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Criminal profiler and psychologist Dr Helen Hudson becomes entangled in the deadly mind game of a vicious copycat serial killer Peter Foley. Due to the horrific attack Helen suffered in her past as an agoraphobic she is confined to her apartment. The killer uses this against her in his murderous attempts to become a famous serial killer. Detectives M. J Monahan and Reuben Goetz they have the challenge of trying to capture the killer before he kills again and uses his chance to commit another atrocious murder. Written by
Clare Brace <email@example.com>
When inspectors Goetz and Monohan are at the crime scene of the David Berkowitz copycat crime, Helen tells them to go look for a note and inspector Goetz confirms to her that they found it, and that it says "Police, let me haunt you with these words. I'll be back". They then go to her apartment, and there she is totally unaware that there was a note. She says: "What? there was a note, wasn't there? I was right!". Yet they had already told her there was. See more »
Contrary to what several users have written, "Copycat" is _not_ "Silence of the Lambs 2". Nor is it a rip-off of "Se7en", or an exploitation flick, or any other negative labels that have been foisted upon it. Rather, it's a gripping, and largely intriguing thriller that succeeds thanks to performances by two confident female leads, competent direction, intelligent writing, and an appropriately foreboding score courtesy of Christopher Young, who's fast becoming one of my favorite film composers.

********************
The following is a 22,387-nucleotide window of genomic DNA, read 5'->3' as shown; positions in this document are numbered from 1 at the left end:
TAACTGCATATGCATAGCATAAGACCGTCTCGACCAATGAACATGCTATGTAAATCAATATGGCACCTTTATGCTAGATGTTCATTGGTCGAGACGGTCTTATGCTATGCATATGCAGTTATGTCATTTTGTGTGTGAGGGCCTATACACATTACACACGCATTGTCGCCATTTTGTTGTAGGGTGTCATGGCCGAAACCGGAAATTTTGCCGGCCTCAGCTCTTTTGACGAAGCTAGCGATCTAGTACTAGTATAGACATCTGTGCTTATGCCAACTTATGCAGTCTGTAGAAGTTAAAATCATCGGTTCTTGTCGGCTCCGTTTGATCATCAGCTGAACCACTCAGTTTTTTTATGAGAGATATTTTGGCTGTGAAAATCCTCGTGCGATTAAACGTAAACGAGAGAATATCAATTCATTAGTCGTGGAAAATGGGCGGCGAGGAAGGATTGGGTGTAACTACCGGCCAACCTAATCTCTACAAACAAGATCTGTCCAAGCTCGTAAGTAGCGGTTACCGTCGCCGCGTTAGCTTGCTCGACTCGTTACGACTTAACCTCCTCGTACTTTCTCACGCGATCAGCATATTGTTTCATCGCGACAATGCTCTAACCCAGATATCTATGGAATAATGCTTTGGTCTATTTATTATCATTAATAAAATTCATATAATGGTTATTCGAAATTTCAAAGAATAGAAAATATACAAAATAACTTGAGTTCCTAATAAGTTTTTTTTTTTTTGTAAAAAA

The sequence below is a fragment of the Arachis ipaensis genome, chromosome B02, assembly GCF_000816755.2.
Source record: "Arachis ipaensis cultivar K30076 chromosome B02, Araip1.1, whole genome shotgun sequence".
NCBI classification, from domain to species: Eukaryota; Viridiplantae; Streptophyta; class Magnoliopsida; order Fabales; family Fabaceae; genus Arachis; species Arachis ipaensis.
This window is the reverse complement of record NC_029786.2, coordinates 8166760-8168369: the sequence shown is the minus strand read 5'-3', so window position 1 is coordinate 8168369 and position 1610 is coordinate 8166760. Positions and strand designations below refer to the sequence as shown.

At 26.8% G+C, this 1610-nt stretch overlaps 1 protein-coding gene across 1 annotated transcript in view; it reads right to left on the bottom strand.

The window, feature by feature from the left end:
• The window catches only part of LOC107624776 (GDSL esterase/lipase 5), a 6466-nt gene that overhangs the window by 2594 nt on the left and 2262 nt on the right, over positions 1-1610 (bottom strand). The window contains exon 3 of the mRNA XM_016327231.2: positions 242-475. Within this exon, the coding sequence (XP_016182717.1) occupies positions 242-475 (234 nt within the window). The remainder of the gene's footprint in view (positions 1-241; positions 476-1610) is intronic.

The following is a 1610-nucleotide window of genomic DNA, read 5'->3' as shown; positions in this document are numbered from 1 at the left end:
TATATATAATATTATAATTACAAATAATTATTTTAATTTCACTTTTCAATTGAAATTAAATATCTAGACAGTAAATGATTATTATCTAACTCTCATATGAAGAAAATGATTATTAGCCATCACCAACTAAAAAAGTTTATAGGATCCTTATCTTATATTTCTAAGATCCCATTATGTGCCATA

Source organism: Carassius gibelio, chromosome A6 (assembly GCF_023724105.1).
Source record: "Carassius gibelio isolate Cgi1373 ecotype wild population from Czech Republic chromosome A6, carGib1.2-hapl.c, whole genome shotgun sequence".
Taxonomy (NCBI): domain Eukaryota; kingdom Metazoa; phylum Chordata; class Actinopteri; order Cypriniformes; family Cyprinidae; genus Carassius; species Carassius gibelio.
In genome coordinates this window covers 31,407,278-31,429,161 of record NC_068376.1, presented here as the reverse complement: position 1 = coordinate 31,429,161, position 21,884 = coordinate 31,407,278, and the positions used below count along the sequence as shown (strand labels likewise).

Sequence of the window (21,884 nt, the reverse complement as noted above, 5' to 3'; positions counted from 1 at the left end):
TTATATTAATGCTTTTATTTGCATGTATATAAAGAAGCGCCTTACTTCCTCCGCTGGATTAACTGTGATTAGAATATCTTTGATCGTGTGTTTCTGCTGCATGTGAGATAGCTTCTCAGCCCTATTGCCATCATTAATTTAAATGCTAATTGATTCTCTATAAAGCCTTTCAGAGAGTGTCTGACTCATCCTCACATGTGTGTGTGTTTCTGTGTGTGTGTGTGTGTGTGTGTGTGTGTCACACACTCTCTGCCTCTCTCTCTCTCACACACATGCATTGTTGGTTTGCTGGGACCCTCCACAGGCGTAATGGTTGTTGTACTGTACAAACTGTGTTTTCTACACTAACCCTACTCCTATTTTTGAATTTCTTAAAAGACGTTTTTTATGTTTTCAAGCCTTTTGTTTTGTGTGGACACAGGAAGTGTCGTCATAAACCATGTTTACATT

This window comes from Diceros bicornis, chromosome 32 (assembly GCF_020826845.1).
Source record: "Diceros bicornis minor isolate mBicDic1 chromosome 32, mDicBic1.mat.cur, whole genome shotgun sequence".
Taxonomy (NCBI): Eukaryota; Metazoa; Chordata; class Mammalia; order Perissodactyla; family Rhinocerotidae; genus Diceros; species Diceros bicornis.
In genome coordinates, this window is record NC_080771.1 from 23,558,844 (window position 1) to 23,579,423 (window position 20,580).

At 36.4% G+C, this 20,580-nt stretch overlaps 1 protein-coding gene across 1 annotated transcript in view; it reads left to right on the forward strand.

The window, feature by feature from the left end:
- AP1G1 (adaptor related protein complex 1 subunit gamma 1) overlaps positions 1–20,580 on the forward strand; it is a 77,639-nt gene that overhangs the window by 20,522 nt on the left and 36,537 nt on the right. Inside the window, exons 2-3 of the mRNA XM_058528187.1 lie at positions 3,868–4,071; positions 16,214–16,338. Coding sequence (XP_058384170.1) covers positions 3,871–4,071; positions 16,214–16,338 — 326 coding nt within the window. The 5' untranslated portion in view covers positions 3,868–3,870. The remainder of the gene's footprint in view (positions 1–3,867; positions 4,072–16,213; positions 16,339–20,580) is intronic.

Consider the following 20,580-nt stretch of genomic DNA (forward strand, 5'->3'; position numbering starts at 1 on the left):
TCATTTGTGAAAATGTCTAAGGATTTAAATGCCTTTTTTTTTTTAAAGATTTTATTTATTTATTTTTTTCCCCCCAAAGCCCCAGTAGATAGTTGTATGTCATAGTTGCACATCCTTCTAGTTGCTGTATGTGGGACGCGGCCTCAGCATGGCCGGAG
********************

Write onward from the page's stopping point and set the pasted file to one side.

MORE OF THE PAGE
Sigourney Weaver hits the right notes as the agoraphobic psychiatrist, especially early on, as we see the depths to which she has shut herself off from the outside world, creating her own safe little corner. Holly Hunter, in a role that instantly brings to mind Jane Craig from "Broadcast News", is effective as the investigating detective. Hers is a performance that is three-dimensional and fully-realized.
If there's a weakness in the film, it's the ongoing beef between Ruben and Nico. It's a meritless p***ing contest stemming from one character's jealousy, and could've easily been dropped or retooled. This small gripe, however, didn't deter my enjoyment of the film.
Much credit has to be given to director Jon Amiel ("Sommersby", "Entrapment") for effectively capturing the atmosphere and tension prevalent throughout the film. In addition, writers Ann Biderman and David Madsen deserve credit for a intelligent, well-researched screenplay. No clichés here, just sharply-crafted dialogue. And Christopher Young's inspired score is brilliant; just listen to the theme that plays early on, as Helen calms down after a panic attack.
"Copyat" may not be classic material, but it's a strong entry in a genre that's too often consumed by formulas and gore. Highly recommended.
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